Hey Whatever Happened To ‘Thank You’ Notes?
These days thank you notes seem to be a thing of the past. When I was growing up, writing thank-you notes was a hassle but necessary task that followed every gift-receiving occasion. My parents made me write one for each Christmas present or cash-enclosing birthday cards to everyone. But as an adult, I see the importance and meaning of writing thank you notes. I can count on one hand how many thank you cards I have received from kid’s of friends and even family, on gifts I have given. Though most parents I know are polite, and they try to teach their children manners, but it looks like writing thank-you notes is not included.
This is too bad, because I believe teaching children valuable lessons like writing thank you notes will help them in the future — socially, financially and in business.
Here are some etiquette tips to follow concerning thank you notes from famed Emily Post;
Shower Gifts –
Even though the gift giver attended the shower in your honor and you had a chance to say thanks for her gift, you should still send a written note.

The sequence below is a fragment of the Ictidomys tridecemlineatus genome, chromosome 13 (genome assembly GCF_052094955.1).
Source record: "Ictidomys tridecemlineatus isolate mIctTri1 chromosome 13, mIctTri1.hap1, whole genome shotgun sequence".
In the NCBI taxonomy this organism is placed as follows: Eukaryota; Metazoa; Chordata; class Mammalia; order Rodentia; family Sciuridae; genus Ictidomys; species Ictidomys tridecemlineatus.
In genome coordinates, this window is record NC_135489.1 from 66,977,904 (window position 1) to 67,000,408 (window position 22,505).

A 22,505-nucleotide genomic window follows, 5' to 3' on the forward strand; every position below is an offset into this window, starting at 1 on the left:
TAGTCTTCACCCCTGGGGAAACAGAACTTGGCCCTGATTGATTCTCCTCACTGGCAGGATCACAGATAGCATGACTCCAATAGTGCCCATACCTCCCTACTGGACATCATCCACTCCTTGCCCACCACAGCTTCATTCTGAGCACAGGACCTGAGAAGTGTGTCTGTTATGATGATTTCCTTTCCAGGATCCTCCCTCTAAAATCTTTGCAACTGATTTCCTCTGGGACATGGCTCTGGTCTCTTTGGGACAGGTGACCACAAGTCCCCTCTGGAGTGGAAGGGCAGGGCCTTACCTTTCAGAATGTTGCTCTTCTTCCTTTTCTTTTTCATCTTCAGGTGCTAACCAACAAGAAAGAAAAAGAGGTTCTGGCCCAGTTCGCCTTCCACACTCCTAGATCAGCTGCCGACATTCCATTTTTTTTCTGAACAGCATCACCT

Wedding gifts –
Each wedding gift should be acknowledged with a written note within three months of receipt of the gift. It’s best to write the notes as soon as possible after gifts arrive, however. Write a note even if you have thanked the giver in person.
Congratulatory gifts or cards –
Anyone who sends a present, or a card with a personally written message, should receive a note in return.
Gifts received when sick –
Thank-you notes should be written as soon as the patient feels well enough—or a friend or relative can write the notes. It’s okay to call close friends rather than write.
Condolence notes or gifts –
Everyone who has sent a personal note, flowers or a donation should get a written thank-you. A close friend or relative can write the notes on the recipient’s behalf.
Some may feel writing thank you notes is “old fashioned” but when you receive on, it’s a great feeling. My Grandmother would be proud!